[EMBOSS] EMBOSS 5.0
niels at genomics.dk
Fri Jul 20 22:21:55 UTC 2007
Thank you for v5.0 (I have compile-ok on Mandriva Linux 2005 and
Ubuntu Linux 6.06 server version.)
Below are my observations from trying install EMBL locally; I did
it my own way in the end, so maybe not so useful for this list. I
do not need very fast entry access, just a local cache that avoids
request-flooding EBI/NCBI for entries and reduces network traffic.
First I tried dbxflat. It works fine, but indexing takes time; I
estimated a weeks run-time to index the release, and close to a
day for the daily updates on the average (the planned incremental
indexing will help). This means there has to be a machine dedicated
to keep EMBL up to date, because it is cpu-bound. Not unreasonable,
but I wanted to have it work on a cheapo external harddrive, say,
and for it to be ready sooner.
Then I tried BioPerl. It looked like 3 weeks for that run to finish,
so not workable. I have not looked how many entries change between
releases, but having the new release built soon after its available
must be good.
Then I tried to put each record in directories derived from their
accession number: AACI02000001 would be put in AACI/0200, AX101010
in AX1/010, and so on. Each directory has a two column table
(LOOKUP_LIST) with lines like these,
where column 1 is the versioned accession number and the second is
the file name that contains its corresponding entry. The entry
files are gzip-compressed and named 1.gz, 2.gz, etc. The release
files stay compressed and are deleted after splitting, so the total
extra space required does not exceed 20% or so of the distribution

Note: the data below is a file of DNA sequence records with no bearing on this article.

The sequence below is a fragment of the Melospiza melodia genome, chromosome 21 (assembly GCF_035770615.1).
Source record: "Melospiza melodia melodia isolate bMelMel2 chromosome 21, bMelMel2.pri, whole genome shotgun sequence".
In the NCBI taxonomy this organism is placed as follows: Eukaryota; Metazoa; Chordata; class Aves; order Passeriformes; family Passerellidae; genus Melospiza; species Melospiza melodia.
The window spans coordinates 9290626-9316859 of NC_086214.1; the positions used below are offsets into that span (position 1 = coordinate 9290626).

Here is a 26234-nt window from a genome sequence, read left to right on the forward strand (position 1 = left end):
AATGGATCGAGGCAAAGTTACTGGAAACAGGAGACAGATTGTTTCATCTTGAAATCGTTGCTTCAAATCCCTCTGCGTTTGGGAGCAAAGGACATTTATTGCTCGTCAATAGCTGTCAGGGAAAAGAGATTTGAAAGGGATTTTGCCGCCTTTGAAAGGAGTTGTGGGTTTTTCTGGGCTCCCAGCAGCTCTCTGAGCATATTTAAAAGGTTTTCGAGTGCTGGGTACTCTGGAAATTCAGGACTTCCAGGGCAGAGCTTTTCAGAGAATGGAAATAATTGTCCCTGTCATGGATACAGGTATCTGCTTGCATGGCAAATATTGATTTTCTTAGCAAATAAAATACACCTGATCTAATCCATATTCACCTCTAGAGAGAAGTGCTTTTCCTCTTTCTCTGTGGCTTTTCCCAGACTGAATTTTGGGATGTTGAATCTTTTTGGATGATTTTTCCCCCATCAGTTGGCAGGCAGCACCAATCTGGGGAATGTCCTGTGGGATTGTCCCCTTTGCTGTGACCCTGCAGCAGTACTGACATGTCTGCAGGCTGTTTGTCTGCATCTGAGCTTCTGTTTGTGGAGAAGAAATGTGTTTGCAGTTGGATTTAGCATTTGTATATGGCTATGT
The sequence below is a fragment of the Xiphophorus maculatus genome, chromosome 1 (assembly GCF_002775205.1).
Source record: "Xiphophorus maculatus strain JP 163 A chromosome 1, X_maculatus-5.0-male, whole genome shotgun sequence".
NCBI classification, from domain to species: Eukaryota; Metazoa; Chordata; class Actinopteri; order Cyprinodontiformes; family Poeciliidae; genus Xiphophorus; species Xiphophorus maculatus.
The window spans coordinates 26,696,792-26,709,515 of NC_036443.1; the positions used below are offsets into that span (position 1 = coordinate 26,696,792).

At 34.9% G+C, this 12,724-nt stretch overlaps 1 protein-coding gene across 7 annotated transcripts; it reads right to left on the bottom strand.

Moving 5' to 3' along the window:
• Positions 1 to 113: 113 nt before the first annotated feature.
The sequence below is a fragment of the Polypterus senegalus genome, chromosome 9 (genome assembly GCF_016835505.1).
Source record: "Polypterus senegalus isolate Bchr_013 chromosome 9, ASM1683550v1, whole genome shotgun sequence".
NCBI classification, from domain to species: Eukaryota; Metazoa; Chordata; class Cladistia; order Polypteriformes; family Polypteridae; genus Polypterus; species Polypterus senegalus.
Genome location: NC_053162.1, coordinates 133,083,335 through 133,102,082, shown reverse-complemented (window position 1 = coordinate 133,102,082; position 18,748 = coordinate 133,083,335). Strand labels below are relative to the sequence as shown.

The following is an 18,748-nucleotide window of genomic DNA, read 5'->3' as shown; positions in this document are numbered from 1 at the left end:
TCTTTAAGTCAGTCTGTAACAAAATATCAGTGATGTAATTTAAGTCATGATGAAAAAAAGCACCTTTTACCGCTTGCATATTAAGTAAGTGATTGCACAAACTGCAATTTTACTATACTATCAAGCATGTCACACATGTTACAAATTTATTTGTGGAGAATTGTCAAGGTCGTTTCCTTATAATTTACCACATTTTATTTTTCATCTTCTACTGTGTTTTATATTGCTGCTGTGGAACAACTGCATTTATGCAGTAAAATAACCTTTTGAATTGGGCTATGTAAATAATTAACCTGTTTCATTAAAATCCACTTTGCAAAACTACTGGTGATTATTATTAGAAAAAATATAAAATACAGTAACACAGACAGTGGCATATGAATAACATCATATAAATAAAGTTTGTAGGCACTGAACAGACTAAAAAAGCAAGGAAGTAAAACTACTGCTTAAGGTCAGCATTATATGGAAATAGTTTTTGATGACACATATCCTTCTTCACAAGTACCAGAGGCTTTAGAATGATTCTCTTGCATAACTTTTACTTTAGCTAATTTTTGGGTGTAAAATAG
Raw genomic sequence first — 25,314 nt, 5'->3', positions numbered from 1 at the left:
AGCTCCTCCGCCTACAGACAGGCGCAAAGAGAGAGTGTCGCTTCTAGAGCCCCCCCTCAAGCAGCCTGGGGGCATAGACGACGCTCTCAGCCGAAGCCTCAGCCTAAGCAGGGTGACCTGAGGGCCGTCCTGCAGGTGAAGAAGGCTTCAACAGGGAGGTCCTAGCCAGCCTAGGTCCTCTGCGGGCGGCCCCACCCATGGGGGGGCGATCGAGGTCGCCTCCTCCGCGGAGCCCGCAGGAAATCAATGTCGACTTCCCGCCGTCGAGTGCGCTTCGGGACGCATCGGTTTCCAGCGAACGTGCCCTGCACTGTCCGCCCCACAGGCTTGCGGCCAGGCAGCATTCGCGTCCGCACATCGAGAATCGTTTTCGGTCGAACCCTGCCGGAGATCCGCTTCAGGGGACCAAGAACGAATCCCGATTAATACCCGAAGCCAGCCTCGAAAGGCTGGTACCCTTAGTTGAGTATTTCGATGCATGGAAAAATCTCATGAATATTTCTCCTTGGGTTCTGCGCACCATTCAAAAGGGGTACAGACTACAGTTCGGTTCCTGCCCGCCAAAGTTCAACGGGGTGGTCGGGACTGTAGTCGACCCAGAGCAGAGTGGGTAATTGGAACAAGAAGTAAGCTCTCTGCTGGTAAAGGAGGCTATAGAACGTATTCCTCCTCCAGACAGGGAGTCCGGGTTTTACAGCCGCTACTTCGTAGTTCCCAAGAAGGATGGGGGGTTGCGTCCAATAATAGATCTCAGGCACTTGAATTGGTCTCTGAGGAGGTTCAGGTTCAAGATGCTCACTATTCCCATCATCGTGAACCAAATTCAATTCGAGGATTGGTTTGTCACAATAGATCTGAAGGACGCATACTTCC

size. Creation time is about 26 hours and a typical daily-file is
2-4 minutes; download and import can run in parallel (not done by
threads of course, but by launching the script twice). I tried to
make a balance between disk and ram by caching file handles etc,
but ram does not exceed 330 mb at any time (and stays much lower
most of the time). To access a record, I do "zcat $file | seqret
..... " which is then parsed by bioperl. The access time varies
between 0.03 seconds to 0.3 seconds depending on size, time since
last access, speed of the disk, compression ratio and logic,
humidity outside etc.
Well, I may again have redone something, but at least it filled my
little need. I dont know if others have had the same, or if it is
a feature that EMBOSS should have.
PS - one of my mistakes was to get a big slow USB-2 drive under
Linux. The drive is ok, but the ext3 file system broke completely.
I was advised to use firewire or ATA/SATA instead, which allows
health-monitoring with smartctl et al as well (USB does not).
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